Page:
correctness of his placement. I believe that 100 percent of the
time we were acting in Matthew’s best interest and that the end
result benefited him and benefited P.S. 75, which now has a child
Ms. Sedlis denied that Matthew had been suspended, and said he was
not disciplined when he was kept after school.
“Practicing walking through the halls is the opposite of a
punishment,” she wrote. “Just as in math, when a child does not
get a concept, we re-teach. We don’t let the child fail. We ensure
he gets it. We take the same approach with behavior. If a child is
struggling, we re-teach. This is an example of when the school
went out of its way to help Matthew be successful.”
Ms. Sedlis noted that two Success board members were leaders of
well-respected special-education schools, Donna Kennedy of Gillen
Brewer and Scott Gaynor of the Stephen Gaynor School.
She also offered counterexamples, like Iris Ayala, whose
6-year-old son, Alexander, has an attention disorder and speech
problem but has thrived at a Success school.
Ms. Ayala said Alexander often acted up, running out of the
classroom. But the school gave him special-education help, she
said, and now he is reading above grade level. “I love the
school,” Ms. Ayala said.
Alex or Matthew — whose experience is more emblematic? You would
think data could help shed light here.
Indeed, Ms. Sedlis cited figures from the city Education
Department’s Web site showing that the attrition rate is lower at
the Harlem Success schools than at traditional public schools in
the same district.
On the other hand, every traditional public school that is housed
with a Success charter has more special-education children as well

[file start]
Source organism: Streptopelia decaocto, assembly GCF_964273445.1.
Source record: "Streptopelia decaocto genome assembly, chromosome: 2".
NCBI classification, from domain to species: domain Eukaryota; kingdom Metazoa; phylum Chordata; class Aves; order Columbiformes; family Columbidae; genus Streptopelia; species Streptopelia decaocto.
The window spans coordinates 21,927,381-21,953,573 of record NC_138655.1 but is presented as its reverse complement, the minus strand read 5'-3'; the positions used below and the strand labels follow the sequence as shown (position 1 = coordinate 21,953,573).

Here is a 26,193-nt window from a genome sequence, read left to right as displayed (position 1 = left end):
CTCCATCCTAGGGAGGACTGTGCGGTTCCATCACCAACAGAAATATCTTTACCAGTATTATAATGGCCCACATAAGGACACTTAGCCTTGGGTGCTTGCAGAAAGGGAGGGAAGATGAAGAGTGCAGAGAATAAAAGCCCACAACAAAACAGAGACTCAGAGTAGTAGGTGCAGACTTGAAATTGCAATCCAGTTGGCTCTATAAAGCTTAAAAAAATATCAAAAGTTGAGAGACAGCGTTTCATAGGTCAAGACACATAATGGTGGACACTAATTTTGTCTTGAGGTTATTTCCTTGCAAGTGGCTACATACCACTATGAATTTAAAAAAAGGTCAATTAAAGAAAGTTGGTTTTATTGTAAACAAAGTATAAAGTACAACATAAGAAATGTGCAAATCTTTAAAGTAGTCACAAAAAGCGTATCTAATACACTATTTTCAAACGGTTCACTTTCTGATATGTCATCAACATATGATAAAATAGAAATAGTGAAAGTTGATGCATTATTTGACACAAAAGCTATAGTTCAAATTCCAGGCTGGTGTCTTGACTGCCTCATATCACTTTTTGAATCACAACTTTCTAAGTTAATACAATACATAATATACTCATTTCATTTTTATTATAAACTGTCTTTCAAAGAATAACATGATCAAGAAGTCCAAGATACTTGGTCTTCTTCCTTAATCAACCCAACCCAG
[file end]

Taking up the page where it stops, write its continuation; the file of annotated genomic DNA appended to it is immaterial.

as students for whom English is the second language, according to
numbers posted on city and state Web sites. At Success 3, the
school Matthew attended, 10 percent are in special education and 2
percent are English language learners, according to the publicly
available data; Mosaic Prep Academy, a district school that shares
its building, has 23 percent in special education and 13 percent
learning English as a second language.
But Ms. Sedlis said that the Web sites were wrong, and that 7.6
percent of students at Success 3 had limited English. “It is
imperative that you not use incorrect data,” she wrote. “It is a
complex system and I will walk you through it and produce
Even if not a single number on the Education Department’s Web
sites can be trusted, there is one indisputable fact: The
traditional public schools handle the most severely disabled
children, which Success charters do not serve. At Mosaic Prep, 58
percent of the special-education students — 46 children — are
those requiring the “most restrictive environment” and are in
classrooms of their own. At Success charters, the
special-education children are classified as needing the “least
restrictive environment” and are mainstreamed, though two of the
charters will add classes strictly for special-education students
Ms. Moskowitz has enormous political clout, and without my asking,
Laura Rodriguez, a deputy chancellor, sent an e-mail saying the
Success charters were getting better about special education.
“Harlem Success has made a real commitment to improving services
for students with disabilities,” she wrote, “and we’ll continue
working with them to enroll and serve even more of these students
Serving children with special needs lowers test scores. At P.S.
75, Matthew’s new school, 17 percent are in special education, and
for 17 percent, English is a second language. In 2009, 76 percent
of the school’s general education students were proficient in
language arts. But when special-education scores were factored in,
proficiency dropped to 69 percent.
Still, Robert O’Brien, who has been principal there for 14 years,
says the most gratifying part of his work is with the children who
lower his test scores.
E-mail: oneducation @nytimes.com